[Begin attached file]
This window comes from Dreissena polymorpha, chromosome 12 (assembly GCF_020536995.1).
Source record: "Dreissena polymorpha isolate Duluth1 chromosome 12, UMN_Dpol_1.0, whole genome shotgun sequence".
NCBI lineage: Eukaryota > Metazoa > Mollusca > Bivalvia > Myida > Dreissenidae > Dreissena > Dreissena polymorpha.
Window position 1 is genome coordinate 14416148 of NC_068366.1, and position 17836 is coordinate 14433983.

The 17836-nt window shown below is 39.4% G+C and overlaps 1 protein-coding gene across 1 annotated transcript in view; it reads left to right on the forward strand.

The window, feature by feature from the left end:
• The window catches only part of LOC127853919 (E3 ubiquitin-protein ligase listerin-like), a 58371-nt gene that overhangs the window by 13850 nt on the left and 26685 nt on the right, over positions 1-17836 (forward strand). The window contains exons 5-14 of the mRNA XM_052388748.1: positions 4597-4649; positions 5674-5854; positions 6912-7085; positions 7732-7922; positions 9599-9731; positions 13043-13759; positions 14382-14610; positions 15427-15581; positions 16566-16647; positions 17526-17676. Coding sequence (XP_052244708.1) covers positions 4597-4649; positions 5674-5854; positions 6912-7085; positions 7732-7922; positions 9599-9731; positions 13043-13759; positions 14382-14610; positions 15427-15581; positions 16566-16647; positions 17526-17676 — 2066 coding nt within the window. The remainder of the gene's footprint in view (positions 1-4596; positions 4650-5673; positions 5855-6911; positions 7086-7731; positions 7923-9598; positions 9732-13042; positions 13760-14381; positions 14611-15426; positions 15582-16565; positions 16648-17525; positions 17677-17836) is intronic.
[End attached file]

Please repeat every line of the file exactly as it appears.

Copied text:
This window comes from Dreissena polymorpha, chromosome 12 (assembly GCF_020536995.1).
Source record: "Dreissena polymorpha isolate Duluth1 chromosome 12, UMN_Dpol_1.0, whole genome shotgun sequence".
NCBI lineage: Eukaryota > Metazoa > Mollusca > Bivalvia > Myida > Dreissenidae > Dreissena > Dreissena polymorpha.
Window position 1 is genome coordinate 14416148 of NC_068366.1, and position 17836 is coordinate 14433983.

The 17836-nt window shown below is 39.4% G+C and overlaps 1 protein-coding gene across 1 annotated transcript in view; it reads left to right on the forward strand.

The window, feature by feature from the left end:
• The window catches only part of LOC127853919 (E3 ubiquitin-protein ligase listerin-like), a 58371-nt gene that overhangs the window by 13850 nt on the left and 26685 nt on the right, over positions 1-17836 (forward strand). The window contains exons 5-14 of the mRNA XM_052388748.1: positions 4597-4649; positions 5674-5854; positions 6912-7085; positions 7732-7922; positions 9599-9731; positions 13043-13759; positions 14382-14610; positions 15427-15581; positions 16566-16647; positions 17526-17676. Coding sequence (XP_052244708.1) covers positions 4597-4649; positions 5674-5854; positions 6912-7085; positions 7732-7922; positions 9599-9731; positions 13043-13759; positions 14382-14610; positions 15427-15581; positions 16566-16647; positions 17526-17676 — 2066 coding nt within the window. The remainder of the gene's footprint in view (positions 1-4596; positions 4650-5673; positions 5855-6911; positions 7086-7731; positions 7923-9598; positions 9732-13042; positions 13760-14381; positions 14611-15426; positions 15582-16565; positions 16648-17525; positions 17677-17836) is intronic.